It’s no wonder organizations — particularly midsize enterprises — continue to struggle with implementing a smart, sustainable network segmentation strategy. What are midsize enterprises — and the service providers supporting them — supposed to do?

Zero Trust Software-Defined Network Segmentation from the Cloud

The term “microsegmentation” has recently become a buzzword in the IT world. These solutions provide a manageable way to lock down east/west traffic policies for cloud workloads. However, many of the threats we’re seeing – ransomware, worms, and domain lateralization – target end user workstations instead. What organizations need is a technology that provides easy-to-deploy software-defined microsegmentation capability that is flexible enough to support the entire enterprise network.

Since the acquisition of Drawbridge Networks in May 2017, we have embarked on integrating unique intellectual property into the OPAQ Cloud that allows users to manage software-defined microsegmentation for the entire enterprise, from a single pane of glass. The OPAQ PathProtect™ capability dramatically simplifies network segmentation, enhances network visibility and control, and enforces policy locally at each device, whether it’s a cloud workload or an employee laptop.

OPAQ PathProtect™ works by connecting software agents running on endpoints with a central controller hosted in the OPAQ Cloud. This architecture provides visibility and control from the cloud into every network interaction happening on every endpoint. This capability gives you the power to investigate incidents, protect against insider and external attacks, and prevent certain devices, such as compromised endpoints, from talking to other workstations on the network.

Microsegmentation with OPAQ PathProtect™ can be used to define granular access segments for users that operate independently from the network’s hardware and physical topology. It also can be easily updated when business needs change. Segments can be defined based on user identity, group membership and job function, and they will follow users as their laptops move throughout the network. OPAQ PathProtect™ can be used to enforce multi-factor authentication for access to any resource or service on the network, without any need to integrate with individual applications. This is possible because the central controller oversees all communication within the network and can authenticate users before allowing traffic to flow.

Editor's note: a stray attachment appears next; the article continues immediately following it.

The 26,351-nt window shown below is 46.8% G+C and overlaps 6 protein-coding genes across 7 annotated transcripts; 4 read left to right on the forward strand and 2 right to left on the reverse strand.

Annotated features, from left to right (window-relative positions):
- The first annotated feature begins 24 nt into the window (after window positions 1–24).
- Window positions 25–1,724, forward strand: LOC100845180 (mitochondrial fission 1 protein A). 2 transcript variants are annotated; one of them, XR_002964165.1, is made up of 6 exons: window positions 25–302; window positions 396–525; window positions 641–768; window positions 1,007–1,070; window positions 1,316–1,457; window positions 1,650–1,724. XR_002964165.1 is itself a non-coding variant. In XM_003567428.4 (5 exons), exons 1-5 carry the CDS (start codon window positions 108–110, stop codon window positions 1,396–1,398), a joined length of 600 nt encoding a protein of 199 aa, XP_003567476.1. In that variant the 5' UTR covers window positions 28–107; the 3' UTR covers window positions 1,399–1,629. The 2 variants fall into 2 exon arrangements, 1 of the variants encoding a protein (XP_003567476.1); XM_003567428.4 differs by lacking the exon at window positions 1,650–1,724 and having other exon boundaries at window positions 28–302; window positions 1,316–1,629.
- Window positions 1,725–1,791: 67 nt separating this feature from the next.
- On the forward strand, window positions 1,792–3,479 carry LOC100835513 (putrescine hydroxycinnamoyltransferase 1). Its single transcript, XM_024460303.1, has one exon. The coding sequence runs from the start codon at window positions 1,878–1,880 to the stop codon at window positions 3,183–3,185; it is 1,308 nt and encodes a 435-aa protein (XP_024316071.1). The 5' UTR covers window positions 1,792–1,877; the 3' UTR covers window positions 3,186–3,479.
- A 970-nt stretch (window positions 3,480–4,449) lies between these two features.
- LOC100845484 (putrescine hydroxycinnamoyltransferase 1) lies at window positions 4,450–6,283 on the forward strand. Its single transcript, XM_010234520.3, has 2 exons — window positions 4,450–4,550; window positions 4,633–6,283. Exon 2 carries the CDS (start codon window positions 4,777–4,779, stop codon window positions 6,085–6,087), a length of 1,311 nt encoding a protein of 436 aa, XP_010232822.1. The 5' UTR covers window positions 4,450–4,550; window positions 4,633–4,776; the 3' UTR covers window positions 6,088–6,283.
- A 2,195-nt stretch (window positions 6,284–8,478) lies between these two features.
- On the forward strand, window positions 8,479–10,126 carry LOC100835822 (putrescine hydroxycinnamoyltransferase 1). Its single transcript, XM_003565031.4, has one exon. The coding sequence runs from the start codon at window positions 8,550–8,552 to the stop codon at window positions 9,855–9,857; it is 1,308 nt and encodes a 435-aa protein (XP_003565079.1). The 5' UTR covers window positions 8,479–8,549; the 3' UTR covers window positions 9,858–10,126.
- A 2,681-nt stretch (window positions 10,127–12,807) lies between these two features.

These capabilities allow organizations to adopt a security posture that is more aligned with Zero Trust security principles, in which users only have access to the specific applications required by their job function. Cutting down on unnecessary access closes the avenues that malware and network attackers use to spread laterally within an organization.

Microsegmentation for Endpoints, Not Just Data Centers

OPAQ PathProtect™ is a microsegmentation solution that can protect the whole network, including workstations, servers, datacenters, and cloud workloads, supporting the following capabilities and use cases:

  • Network Visibility provides detailed topological views of the interactions between hosts on the internal network. It is possible to drill down into different timeframes, hosts, users, process names, ports, and protocols for complete insight into network activity.
  • Network Access Control (NAC) to assign which resources, hosts and users can access services on the network. For example, unmanaged hosts can be prevented from accessing sensitive servers, and are identified and cataloged when they send traffic.